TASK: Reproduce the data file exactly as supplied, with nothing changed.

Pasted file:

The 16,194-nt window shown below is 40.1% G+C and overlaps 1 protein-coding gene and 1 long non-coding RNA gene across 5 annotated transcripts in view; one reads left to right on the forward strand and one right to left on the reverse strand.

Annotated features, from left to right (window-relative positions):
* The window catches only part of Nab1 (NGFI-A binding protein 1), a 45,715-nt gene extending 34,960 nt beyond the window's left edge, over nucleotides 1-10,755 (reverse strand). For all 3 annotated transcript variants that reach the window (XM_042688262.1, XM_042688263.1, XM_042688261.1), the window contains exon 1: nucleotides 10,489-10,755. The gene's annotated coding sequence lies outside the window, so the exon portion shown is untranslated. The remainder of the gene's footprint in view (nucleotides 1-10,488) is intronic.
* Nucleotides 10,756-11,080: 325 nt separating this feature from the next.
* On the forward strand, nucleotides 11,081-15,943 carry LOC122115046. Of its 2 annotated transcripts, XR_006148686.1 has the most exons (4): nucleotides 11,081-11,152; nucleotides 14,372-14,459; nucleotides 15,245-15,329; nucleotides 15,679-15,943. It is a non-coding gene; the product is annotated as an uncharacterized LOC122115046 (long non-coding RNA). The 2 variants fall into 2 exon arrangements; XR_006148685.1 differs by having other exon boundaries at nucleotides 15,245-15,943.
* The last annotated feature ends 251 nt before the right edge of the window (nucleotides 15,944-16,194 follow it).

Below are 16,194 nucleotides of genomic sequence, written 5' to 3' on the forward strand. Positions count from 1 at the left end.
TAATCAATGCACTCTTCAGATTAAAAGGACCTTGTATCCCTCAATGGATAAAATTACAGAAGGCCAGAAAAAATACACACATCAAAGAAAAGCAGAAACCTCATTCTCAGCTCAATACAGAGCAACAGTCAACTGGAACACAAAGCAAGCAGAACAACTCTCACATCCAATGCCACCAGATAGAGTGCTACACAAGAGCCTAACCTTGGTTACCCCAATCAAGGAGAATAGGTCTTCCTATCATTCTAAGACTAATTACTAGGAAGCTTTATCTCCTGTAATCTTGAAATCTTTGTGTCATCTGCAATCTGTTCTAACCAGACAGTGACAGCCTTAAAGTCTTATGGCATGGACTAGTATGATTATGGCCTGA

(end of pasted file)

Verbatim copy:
The 16,194-nt window shown below is 40.1% G+C and overlaps 1 protein-coding gene and 1 long non-coding RNA gene across 5 annotated transcripts in view; one reads left to right on the forward strand and one right to left on the reverse strand.

Annotated features, from left to right (window-relative positions):
* The window catches only part of Nab1 (NGFI-A binding protein 1), a 45,715-nt gene extending 34,960 nt beyond the window's left edge, over nucleotides 1-10,755 (reverse strand). For all 3 annotated transcript variants that reach the window (XM_042688262.1, XM_042688263.1, XM_042688261.1), the window contains exon 1: nucleotides 10,489-10,755. The gene's annotated coding sequence lies outside the window, so the exon portion shown is untranslated. The remainder of the gene's footprint in view (nucleotides 1-10,488) is intronic.
* Nucleotides 10,756-11,080: 325 nt separating this feature from the next.
* On the forward strand, nucleotides 11,081-15,943 carry LOC122115046. Of its 2 annotated transcripts, XR_006148686.1 has the most exons (4): nucleotides 11,081-11,152; nucleotides 14,372-14,459; nucleotides 15,245-15,329; nucleotides 15,679-15,943. It is a non-coding gene; the product is annotated as an uncharacterized LOC122115046 (long non-coding RNA). The 2 variants fall into 2 exon arrangements; XR_006148685.1 differs by having other exon boundaries at nucleotides 15,245-15,943.
* The last annotated feature ends 251 nt before the right edge of the window (nucleotides 15,944-16,194 follow it).

Below are 16,194 nucleotides of genomic sequence, written 5' to 3' on the forward strand. Positions count from 1 at the left end.
TAATCAATGCACTCTTCAGATTAAAAGGACCTTGTATCCCTCAATGGATAAAATTACAGAAGGCCAGAAAAAATACACACATCAAAGAAAAGCAGAAACCTCATTCTCAGCTCAATACAGAGCAACAGTCAACTGGAACACAAAGCAAGCAGAACAACTCTCACATCCAATGCCACCAGATAGAGTGCTACACAAGAGCCTAACCTTGGTTACCCCAATCAAGGAGAATAGGTCTTCCTATCATTCTAAGACTAATTACTAGGAAGCTTTATCTCCTGTAATCTTGAAATCTTTGTGTCATCTGCAATCTGTTCTAACCAGACAGTGACAGCCTTAAAGTCTTATGGCATGGACTAGTATGATTATGGCCTGA